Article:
Effects of Stress on the Developing Brain
- Published1 Mar 2011
- Reviewed1 Mar 2011
- Source The Dana Foundation
Bruce S. McEwen, PhD, Rockefeller University, explains the effects of stress on developing brains and how best to avoid unneeded damage.
Reprinted from American Journal of Preventive Medicine, Vol. 39 /No. 1, Robert F. Anda, Alexander Butchart, Vincent J. Felitti, David W. Brown, Building a Framework for Global Surveillance of the Public Health Implications of Adverse Childhood Experiences, pp 93-98.
The recent debate in the popular press about “Tiger Mom” parenting is a timely sidebar to the exceptional progress occurring in research on development of the human brain and behavior: studies of infants and mothers are drawing a clear picture of the singular importance of early life experiences for the future adult.
In particular, we now know that early life abuse and neglect have adverse effects upon the developing brain and body that can result in poor self-control and emotional regulation, impair cognitive development, and raise the risk of cardiovascular, metabolic and immune system diseases. Yet, new evidence shows that the sensitivity of the developing brain provides an opportunity for improving outcomes, and this is leading to efforts to improve consistency of supportive parental care.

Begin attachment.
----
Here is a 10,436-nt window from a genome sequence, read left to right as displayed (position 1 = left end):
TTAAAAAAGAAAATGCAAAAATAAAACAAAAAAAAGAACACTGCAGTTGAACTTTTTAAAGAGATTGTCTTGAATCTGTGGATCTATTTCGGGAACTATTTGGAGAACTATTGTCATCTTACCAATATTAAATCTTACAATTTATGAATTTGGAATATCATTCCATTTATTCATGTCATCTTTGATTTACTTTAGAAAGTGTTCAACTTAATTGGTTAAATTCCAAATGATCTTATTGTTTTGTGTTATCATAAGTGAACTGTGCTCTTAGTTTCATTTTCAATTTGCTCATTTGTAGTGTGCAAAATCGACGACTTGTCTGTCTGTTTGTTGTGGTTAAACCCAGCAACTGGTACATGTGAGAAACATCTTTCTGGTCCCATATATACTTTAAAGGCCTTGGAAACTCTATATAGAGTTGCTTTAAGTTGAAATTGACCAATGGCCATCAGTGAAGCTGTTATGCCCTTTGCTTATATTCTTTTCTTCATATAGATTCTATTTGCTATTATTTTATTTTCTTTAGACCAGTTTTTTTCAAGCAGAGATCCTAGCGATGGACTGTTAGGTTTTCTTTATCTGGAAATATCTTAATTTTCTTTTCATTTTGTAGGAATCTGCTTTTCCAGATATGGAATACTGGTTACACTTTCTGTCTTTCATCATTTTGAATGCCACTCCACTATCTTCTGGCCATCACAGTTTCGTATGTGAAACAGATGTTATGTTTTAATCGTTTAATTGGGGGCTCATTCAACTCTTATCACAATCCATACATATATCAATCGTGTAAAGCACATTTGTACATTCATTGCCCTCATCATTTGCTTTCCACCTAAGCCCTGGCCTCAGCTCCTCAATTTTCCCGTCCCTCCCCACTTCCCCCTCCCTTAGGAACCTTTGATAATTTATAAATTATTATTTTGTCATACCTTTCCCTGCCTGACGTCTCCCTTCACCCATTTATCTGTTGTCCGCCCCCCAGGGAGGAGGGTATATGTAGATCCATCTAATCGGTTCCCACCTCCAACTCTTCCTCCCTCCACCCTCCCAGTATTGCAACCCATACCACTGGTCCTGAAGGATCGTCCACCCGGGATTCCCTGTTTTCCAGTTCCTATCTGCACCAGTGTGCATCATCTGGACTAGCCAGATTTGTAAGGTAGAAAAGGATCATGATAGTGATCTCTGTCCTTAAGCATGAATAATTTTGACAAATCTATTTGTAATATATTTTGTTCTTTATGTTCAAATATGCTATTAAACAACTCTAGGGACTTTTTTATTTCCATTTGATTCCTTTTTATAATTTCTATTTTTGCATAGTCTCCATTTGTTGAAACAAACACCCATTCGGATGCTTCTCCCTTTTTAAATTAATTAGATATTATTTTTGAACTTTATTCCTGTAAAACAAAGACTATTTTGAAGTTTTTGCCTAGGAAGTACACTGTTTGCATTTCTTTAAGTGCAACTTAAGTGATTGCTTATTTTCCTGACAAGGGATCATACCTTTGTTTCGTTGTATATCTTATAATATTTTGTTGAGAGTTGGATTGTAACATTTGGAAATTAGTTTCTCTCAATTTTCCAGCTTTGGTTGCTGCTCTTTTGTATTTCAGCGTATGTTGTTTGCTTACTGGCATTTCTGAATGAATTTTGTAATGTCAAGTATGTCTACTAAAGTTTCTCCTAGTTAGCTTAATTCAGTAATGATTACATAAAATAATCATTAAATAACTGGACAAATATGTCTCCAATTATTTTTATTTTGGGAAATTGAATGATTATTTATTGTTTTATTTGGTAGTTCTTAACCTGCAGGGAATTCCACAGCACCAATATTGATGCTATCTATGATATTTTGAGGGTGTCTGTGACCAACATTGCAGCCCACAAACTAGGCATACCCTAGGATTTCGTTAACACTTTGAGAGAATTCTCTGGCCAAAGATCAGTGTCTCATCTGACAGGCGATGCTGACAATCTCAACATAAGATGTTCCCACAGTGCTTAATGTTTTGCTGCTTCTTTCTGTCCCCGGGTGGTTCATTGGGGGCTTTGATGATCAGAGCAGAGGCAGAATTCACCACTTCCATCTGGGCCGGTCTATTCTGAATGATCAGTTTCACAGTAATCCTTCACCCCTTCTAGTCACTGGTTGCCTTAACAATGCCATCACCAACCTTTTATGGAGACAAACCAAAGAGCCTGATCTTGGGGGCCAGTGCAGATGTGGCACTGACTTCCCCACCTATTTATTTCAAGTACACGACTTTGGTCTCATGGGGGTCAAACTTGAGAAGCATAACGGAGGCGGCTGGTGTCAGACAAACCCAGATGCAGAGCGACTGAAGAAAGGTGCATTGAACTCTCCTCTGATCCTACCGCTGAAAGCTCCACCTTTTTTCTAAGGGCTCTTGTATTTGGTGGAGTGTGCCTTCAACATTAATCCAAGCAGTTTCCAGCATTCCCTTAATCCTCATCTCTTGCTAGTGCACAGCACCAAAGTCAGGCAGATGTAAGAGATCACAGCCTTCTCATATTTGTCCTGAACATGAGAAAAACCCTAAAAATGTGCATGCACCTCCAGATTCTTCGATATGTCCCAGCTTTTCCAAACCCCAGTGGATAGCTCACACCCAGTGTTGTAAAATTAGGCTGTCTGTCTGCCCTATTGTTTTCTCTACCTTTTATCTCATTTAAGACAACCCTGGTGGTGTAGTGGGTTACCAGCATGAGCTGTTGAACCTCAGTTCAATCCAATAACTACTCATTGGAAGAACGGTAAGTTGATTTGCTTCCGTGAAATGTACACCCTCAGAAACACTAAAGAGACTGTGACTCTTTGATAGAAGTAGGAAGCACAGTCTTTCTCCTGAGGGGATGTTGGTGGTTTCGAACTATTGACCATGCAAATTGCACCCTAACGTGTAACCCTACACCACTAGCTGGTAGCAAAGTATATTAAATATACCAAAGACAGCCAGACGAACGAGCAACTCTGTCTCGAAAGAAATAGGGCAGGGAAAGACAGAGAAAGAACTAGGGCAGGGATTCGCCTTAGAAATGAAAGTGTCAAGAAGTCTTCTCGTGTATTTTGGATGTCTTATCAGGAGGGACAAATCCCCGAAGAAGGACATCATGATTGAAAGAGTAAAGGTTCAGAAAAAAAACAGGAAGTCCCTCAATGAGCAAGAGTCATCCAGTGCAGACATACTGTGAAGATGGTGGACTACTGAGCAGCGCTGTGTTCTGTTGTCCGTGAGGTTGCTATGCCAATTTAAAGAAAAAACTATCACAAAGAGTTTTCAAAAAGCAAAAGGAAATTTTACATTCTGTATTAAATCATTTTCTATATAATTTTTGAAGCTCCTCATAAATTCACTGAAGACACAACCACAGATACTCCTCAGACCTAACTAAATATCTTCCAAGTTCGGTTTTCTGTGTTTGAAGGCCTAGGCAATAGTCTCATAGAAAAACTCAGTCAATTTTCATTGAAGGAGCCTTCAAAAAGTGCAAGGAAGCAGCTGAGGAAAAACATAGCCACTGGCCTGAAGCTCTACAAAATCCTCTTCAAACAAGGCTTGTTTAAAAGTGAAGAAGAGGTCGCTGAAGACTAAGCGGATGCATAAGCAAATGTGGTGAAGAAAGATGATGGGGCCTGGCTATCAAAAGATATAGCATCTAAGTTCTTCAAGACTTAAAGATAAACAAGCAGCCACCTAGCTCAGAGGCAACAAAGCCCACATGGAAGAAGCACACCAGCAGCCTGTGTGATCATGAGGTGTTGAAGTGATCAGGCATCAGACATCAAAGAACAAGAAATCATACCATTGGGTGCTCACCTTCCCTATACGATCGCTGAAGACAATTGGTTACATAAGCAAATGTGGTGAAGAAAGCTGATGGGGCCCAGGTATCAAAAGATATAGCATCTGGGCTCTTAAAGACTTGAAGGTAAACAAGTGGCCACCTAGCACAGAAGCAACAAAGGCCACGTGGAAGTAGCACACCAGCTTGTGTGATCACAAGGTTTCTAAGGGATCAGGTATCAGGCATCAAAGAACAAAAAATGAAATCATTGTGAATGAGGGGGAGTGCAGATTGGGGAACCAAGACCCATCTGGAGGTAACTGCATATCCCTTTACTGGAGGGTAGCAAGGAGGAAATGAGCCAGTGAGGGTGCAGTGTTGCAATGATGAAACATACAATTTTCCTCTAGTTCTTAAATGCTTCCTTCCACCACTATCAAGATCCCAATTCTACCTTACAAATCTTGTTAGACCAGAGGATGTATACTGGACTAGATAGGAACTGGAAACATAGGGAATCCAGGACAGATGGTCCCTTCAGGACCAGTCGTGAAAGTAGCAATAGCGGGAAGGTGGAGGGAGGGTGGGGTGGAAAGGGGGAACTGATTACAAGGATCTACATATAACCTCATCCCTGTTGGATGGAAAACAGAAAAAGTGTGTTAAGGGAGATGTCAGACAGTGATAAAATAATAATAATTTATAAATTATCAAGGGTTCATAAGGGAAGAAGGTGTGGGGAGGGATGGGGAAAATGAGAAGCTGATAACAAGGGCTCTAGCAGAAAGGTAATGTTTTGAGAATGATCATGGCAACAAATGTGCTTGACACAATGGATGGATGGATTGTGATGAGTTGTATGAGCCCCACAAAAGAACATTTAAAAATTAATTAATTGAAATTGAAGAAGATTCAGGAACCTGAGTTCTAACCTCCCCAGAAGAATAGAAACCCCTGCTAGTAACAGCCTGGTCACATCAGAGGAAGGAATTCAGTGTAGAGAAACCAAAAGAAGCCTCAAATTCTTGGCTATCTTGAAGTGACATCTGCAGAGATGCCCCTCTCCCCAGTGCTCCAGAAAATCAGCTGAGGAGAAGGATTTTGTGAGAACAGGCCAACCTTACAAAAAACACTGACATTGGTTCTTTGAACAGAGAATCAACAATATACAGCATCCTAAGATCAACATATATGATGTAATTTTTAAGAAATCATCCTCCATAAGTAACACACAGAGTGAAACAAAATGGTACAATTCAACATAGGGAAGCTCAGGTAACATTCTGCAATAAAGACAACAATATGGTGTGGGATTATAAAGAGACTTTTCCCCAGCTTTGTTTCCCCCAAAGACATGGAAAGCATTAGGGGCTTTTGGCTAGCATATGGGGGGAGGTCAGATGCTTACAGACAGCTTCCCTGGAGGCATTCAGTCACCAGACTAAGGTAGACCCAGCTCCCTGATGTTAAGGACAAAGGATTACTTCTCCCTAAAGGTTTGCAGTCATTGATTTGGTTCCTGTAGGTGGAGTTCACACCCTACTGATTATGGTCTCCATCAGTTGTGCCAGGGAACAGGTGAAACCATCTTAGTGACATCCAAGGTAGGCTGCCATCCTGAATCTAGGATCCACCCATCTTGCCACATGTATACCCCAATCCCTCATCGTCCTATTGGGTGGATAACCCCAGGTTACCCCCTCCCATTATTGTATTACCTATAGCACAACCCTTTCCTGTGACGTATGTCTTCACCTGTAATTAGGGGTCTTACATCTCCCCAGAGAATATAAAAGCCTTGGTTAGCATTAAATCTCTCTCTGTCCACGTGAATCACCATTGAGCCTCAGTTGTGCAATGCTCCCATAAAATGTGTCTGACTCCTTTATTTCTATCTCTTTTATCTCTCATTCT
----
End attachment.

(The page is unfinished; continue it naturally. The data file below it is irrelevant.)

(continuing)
Stress effects on the brain and the rest of the body
The brain is central to stress and adaptation because it perceives possible danger and determines behavioral responses, ranging from fighting or fleeing, to vigilance and anxiety. The brain also determines health damaging behaviors such as eating too much, smoking or drinking, and sleeping badly. Through the nervous system, the brain also regulates the body’s hormonal, immune and metabolic processes that can affect many body processes at once. In turn, the hormones responsible for stress, sex, and metabolism affect the brain; they can alter the structure of neurons and their connections, influence behavior and even change the hormonal processes themselves. For example, chronic stress can increase anxiety and decrease memory and cognitive flexibility. Fortunately, these changes in neuronal circuitry are reversible in a healthy, resilient brain.